Redshirting: Should We Give Kids the “Gift of Time” in Youth Sports?
Image via; U.S. Army MWR
Can a decision made by a parent while their child is still in kindergarten affect the child’s athletic prowess and college opportunities more than a decade later?
It may seem far-fetched, but an increasingly larger number of parents believe it to be true. Parents are proactively “redshirting” their children – most often boys – to allow them to catch up or move ahead of their peers.
Redshirting is a parent-initiated process that holds a child back a year academically before they enter high school. This allows extra time for intellectual, social, emotional and physical growth.
Most of the time redshirting is done in kindergarten; although a newer trend is for parents to redshirt their child in eighth grade, giving them one final “push” for high school and what they perceive as a better chance for a obtaining a college athletic scholarship.
There is no redshirting once a child reaches high school. State high school athletic rules prohibit this practice.
The term redshirting is borrowed from college sports. Redshirts are college athletes who sit out a year of games to acclimate themselves to the rigors of college and catch up physically with their older peers. They are allowed a five-year window of time to use their four years of college athletic eligibility.
A Decision Usually Made In Kindergarten
Parents have been holding children back in kindergarten for decades. For many years, the practice of starting a child a year later academically was limited to boys who had borderline birthdays: those who would either be among the youngest or oldest in their class.
The decision used to be prompted mostly by academic, social and emotional reasons.
“Most times it was simply a choice of helping the boy’s ability to succeed,” says Hilary Dr. Levey Friedman, Phd, who teaches in the Department of American Studies at Brown University and is author of the book, “Playing to Win: Raising Children in a Competitive Culture.”
“An unintended benefit was athletics,” says Friedman. “In grade school, each month can make a difference physically.”
Redshirting used to be prompted mostly by academic, social and emotional reasons.
Numbers Show An Increase In Redshirting
The number of kindergarten students over the age of five has more than tripled in the United States from 1970 through 2009, according to the National Center for Education statistics. The numbers have risen from 5.4 percent to 17 percent. The Wall Street Journal has reported that in some parts of Connecticut the number of kindergarten students over the age of five is as high as 29 percent.
An increased emphasis on youth sports has helped fuel the growth, although no studies have ever shown its’ exact impact.
As youth sports have become increasingly more competitive, parents are spending more money on their children’s sports training and travel. Consequently, those families with means often look for ways to further enhance their children’s future opportunities.
“Parents are so concerned about getting an advantage for their child,” Dr. Levey Friedman adds, “A lot of this decision-making (now) is tied to athletics.”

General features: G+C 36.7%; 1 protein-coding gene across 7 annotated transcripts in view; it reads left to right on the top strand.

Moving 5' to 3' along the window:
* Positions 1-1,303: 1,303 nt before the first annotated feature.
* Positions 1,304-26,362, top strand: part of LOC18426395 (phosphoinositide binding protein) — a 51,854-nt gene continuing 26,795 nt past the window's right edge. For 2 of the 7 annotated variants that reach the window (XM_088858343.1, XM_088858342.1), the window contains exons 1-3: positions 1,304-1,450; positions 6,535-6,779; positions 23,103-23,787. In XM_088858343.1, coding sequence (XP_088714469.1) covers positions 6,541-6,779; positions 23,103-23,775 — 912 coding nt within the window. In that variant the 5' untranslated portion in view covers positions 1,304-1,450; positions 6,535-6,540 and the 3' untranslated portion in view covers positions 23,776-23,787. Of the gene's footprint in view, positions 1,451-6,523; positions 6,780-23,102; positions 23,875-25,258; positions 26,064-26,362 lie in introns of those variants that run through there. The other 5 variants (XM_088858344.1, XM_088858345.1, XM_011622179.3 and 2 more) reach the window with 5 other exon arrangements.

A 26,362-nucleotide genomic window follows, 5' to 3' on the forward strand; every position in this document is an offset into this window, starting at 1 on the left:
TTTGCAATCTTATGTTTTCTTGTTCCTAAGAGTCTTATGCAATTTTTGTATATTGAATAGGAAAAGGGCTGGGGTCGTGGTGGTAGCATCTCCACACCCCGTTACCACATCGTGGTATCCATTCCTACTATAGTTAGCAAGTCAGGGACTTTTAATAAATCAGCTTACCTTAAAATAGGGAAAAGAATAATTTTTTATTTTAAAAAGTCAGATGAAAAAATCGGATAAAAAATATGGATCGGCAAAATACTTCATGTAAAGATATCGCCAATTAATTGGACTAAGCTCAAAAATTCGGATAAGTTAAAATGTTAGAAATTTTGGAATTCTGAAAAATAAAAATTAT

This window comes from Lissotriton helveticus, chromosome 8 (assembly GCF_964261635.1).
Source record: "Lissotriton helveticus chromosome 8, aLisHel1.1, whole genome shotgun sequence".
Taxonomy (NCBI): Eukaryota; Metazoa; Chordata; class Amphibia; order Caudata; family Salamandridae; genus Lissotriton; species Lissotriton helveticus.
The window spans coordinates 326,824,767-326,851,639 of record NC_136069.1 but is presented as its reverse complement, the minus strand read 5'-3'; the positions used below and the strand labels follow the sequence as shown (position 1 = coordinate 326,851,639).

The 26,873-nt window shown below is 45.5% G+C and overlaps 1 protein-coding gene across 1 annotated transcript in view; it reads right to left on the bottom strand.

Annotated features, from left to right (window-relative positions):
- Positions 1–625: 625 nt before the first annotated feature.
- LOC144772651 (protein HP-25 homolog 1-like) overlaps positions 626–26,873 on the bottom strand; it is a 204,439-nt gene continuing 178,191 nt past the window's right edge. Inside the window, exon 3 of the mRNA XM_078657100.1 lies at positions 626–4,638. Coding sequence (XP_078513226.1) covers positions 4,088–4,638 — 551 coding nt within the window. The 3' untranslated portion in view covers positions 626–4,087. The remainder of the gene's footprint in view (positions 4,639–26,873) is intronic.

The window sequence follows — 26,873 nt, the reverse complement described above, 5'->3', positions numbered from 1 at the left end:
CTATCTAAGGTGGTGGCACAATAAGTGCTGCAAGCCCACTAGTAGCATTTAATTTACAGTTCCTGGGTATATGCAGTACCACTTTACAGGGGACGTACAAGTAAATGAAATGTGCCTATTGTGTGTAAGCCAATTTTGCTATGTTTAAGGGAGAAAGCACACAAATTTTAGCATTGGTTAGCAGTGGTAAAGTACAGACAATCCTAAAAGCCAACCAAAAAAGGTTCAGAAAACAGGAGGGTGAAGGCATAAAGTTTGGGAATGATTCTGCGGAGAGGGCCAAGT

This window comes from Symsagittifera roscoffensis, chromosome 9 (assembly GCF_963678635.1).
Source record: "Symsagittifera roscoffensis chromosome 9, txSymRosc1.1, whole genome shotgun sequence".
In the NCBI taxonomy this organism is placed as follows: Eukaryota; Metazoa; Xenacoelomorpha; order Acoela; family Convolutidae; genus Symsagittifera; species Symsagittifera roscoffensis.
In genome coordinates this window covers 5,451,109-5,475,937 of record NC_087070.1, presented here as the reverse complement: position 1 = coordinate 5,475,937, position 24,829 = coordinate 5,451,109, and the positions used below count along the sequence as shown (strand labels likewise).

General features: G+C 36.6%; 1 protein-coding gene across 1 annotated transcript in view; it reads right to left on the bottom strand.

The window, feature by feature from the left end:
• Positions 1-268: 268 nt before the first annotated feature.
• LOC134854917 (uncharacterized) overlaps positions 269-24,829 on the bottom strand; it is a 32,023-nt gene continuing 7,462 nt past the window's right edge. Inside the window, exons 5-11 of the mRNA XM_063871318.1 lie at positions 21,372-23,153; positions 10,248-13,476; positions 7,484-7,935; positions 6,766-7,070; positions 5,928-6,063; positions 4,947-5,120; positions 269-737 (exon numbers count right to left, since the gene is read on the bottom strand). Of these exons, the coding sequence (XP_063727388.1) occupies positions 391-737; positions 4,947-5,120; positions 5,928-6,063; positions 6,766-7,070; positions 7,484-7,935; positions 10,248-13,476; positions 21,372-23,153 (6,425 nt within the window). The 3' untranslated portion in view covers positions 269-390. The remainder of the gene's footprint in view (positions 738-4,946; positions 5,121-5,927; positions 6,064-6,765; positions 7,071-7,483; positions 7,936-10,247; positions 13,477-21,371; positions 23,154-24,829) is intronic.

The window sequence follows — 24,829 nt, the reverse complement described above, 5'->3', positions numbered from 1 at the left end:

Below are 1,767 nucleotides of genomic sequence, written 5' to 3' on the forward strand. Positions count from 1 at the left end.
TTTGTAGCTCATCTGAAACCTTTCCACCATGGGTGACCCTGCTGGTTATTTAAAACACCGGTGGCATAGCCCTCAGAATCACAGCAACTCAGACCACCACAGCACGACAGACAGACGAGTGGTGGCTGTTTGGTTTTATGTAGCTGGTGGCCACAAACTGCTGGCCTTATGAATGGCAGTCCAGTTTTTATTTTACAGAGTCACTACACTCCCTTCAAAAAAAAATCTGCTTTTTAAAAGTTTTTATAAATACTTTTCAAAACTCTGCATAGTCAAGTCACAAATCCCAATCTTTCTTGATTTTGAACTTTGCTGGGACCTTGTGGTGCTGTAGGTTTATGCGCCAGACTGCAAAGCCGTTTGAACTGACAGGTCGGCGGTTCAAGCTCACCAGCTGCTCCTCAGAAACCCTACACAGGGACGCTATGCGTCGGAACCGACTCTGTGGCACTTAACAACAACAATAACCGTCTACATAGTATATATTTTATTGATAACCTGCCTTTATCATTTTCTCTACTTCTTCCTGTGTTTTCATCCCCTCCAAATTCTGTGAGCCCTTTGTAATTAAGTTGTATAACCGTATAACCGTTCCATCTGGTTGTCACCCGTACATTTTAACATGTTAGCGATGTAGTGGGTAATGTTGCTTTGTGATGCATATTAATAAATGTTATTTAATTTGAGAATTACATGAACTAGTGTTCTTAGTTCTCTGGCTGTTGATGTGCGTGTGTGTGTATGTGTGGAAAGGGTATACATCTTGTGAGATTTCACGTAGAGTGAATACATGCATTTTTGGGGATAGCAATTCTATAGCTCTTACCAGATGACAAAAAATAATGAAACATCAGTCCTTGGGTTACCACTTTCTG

Dr. Levey Friedman says that when families decide to redshirt their young child, they often switch schools so there is less of a stigma repeating a grade.
Boys Are Most Likely To Redshirt
The most likely children to redshirt are boys from upper to middle class families
On top of the athletic advantages, many of these parents also see a broader advantage to redshirting.
“Many middle to upper class families are concerned about how it has become more difficult to get into a selective college,” Dr. Levey Friedman says. “College admissions are tougher.”
One such case was documented by ESPN’s Outside the Lines program. Current Duke University football player Bryon Fields was redshirted by his father – in eighth grade. Field’s father, also named Bryon, told ESPN, “You get very few opportunities in life to manufacture time.”
He also noted that his son did not get a scholarship offer from Duke until October of his senior season. Had he not redshirted, Bryon would have already been in college at that point – without a scholarship.
Fields Sr. also defended his redshirt decision based strictly on gaining an athletic edge for his son.
“Take out the athletic part of it,” he said during his ESPN interview. “If we say: ‘Oh we repeated 8th grade because he’s struggling in math,’ nobody would have a problem with it; ‘Oh that’s great parenting. You did a great thing for him.’ But, you throw sports into it, now all of the sudden some people have a problem with it.”
The Redshirting Debate: Pros & Cons
Delaying the start of kindergarten can have many benefits.
“If you excel younger, you often get more attention and are perceived as a leader,” Dr. Levey Friedman says.
The debate though is complicated. There are no conclusive studies that show which decision is better. Every child’s situation is different.
There are families happy with redshirting and there are certainly families who wouldn’t do it again.
Karen Robertson, a California mom, who redshirted her son many years ago says, “I held my son out of kindergarten so he could be a year ahead. I had interviewed numerous kindergarten teachers in several schools.
“It was a mistake. For one thing, he was very smart and every year the principal wanted to skip him a grade so he would be challenged. He was bored with school. Secondly, the class he should have been with was made up of a great group of athletes who were also academically astute. It would have been a better fit with them. He still played sports, he did fine.
“Sometimes we parents try to control and micromanage life thinking we know better than the standards that have been set before us.”
Giving a child the “gift of time” certainly is not an easy choice. But weighing the pros and cons and making the decision early on is clearly key.